Parents to have money taken away from child support paymentsby Carrie McClure
Oct. 02, 2007
How The Media Business Works
'France Does Not Belong to The French!' 400+ African Migrants Storm Airport to Demand Asylum
Study Finds Many Journalists Have 'Working Relationships With Antifa'
Check Out How This Volvo Ad Was Run in America vs Poland
Times Of Israel: "Stop Mel Gibson's New Anti-Semitic Movie, If Needed by Erecting New Laws"
CASTLE ROCK - Linda Green couldn't believe what she found when she opened her mail this week.
She received a letter from the Colorado Department of Human Services, telling her she would soon have money taken out of the child support payments she receives from her 13-year-old son's father.
"I was a little astounded," she said.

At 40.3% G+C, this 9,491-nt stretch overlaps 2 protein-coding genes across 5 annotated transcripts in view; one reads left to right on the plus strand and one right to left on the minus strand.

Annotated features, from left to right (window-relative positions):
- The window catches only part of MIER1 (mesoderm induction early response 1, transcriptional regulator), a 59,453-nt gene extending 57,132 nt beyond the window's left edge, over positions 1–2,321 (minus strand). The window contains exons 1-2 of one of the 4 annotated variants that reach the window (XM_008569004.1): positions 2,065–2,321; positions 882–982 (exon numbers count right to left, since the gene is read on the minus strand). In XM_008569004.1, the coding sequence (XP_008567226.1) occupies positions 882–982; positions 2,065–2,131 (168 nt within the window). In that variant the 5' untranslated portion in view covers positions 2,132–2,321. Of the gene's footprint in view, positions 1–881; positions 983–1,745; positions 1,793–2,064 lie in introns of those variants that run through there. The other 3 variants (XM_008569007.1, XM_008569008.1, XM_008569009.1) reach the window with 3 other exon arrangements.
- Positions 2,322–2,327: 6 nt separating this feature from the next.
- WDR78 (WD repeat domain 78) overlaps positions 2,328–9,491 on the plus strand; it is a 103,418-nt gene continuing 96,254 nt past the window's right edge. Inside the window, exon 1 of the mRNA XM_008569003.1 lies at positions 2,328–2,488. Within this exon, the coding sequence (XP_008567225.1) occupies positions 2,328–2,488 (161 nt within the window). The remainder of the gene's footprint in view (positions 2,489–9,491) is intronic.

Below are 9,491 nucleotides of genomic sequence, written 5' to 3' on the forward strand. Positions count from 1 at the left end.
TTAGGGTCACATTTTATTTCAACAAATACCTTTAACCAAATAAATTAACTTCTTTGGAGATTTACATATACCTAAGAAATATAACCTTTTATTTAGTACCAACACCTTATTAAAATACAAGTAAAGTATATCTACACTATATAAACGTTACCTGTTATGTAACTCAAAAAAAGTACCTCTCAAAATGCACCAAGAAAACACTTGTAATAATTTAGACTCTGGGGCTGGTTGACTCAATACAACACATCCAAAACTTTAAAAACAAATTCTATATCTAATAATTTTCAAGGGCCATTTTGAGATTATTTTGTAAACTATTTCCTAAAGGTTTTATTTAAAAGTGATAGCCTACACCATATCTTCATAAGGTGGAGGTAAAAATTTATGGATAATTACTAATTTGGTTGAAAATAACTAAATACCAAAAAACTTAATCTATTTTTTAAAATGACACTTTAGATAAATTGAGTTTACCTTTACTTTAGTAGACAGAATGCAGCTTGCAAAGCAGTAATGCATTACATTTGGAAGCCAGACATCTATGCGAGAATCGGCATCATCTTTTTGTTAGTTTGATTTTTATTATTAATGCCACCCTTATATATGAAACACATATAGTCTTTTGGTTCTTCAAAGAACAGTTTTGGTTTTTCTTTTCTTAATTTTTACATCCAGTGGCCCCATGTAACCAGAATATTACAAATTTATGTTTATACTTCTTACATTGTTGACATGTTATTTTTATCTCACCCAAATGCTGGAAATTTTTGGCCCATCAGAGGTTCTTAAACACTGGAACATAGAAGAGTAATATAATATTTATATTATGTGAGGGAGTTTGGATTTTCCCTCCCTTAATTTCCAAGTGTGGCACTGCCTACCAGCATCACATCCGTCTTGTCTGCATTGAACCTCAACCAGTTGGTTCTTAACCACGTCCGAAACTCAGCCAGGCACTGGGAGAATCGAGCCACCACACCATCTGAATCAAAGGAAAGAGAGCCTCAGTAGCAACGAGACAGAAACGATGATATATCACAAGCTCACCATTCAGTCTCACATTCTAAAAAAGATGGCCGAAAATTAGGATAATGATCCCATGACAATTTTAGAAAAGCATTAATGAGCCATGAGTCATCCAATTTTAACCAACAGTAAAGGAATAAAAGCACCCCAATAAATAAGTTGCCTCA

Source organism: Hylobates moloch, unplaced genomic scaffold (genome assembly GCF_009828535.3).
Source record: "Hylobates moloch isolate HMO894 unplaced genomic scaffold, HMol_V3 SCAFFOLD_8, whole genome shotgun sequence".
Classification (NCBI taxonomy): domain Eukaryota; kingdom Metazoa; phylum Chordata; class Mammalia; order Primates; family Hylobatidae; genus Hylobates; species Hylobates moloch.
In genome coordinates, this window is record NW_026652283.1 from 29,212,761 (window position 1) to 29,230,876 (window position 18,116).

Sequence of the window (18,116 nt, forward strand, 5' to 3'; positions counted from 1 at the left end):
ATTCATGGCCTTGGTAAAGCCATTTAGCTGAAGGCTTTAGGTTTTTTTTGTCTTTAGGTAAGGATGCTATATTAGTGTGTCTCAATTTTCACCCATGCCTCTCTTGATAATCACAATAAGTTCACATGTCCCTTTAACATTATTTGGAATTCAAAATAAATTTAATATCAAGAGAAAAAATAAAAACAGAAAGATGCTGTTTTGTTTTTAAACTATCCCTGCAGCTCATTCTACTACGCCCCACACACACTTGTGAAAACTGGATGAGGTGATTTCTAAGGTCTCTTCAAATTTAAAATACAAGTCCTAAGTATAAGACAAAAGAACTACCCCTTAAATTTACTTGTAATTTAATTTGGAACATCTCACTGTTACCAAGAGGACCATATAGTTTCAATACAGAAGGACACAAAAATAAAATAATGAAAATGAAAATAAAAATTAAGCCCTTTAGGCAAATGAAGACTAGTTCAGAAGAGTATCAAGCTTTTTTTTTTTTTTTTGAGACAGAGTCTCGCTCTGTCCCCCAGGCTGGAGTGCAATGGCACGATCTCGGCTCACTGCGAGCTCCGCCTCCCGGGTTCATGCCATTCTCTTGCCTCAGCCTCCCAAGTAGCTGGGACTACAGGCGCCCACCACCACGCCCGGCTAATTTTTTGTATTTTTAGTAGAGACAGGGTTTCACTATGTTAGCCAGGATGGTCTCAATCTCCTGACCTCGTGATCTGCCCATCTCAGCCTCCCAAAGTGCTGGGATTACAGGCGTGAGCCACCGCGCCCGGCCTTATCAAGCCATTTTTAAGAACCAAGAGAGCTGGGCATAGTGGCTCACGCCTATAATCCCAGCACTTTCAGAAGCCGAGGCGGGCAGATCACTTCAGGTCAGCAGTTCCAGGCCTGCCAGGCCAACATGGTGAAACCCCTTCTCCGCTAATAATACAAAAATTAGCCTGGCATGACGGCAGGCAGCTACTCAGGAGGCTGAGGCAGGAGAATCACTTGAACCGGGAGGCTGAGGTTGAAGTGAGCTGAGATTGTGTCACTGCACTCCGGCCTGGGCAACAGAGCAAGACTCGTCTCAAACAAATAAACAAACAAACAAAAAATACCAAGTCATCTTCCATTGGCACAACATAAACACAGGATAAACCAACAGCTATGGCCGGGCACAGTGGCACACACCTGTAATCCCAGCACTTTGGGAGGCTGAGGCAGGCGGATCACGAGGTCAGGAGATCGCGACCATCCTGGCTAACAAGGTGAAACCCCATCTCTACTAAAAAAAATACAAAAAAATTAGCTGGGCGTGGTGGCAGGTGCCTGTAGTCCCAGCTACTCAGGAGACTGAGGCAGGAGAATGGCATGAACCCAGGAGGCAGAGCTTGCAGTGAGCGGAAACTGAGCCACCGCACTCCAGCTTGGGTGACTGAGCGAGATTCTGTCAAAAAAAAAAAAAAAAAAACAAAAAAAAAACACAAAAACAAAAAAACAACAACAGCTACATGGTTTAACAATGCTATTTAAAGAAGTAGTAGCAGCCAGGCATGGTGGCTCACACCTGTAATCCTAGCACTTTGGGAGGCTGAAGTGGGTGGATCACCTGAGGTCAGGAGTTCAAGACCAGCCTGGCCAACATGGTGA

The letter stated that under the Deficit Reduction Act of 2005, which President Bush signed into law early last year, federal spending on so-called entitlement programs, such as Medicaid, Medicare, Social Security, and other social programs, would be restrained, in order to pay down the national deficit.
To help do that, starting October 1, custodial parents in Colorado who receive at least $500 in a fiscal year in child support payments, will have $25 a year automatically deducted, helping fund child support enforcement programs the Federal Government has previously been paying for on its own.
It was up to individual states to decide which parent, custodial or non-custodial, would pay the $25 fee.
"In essence," said John Bernhart, the State of Colorado's Child Support director, "collecting from the non-custodial parent amounted as a practical measure to have the state pay, and in the case of Colorado, that was not a fiscally possible option."
Green doesn't want the money to go to anything other than her son.
"It could go to school lunches. It could go to a pair of athletic shoes," she said. "When you think about moms who are single moms or unwed mothers who depend on that money - that may be the only income they're getting. I just feel that it's wrong."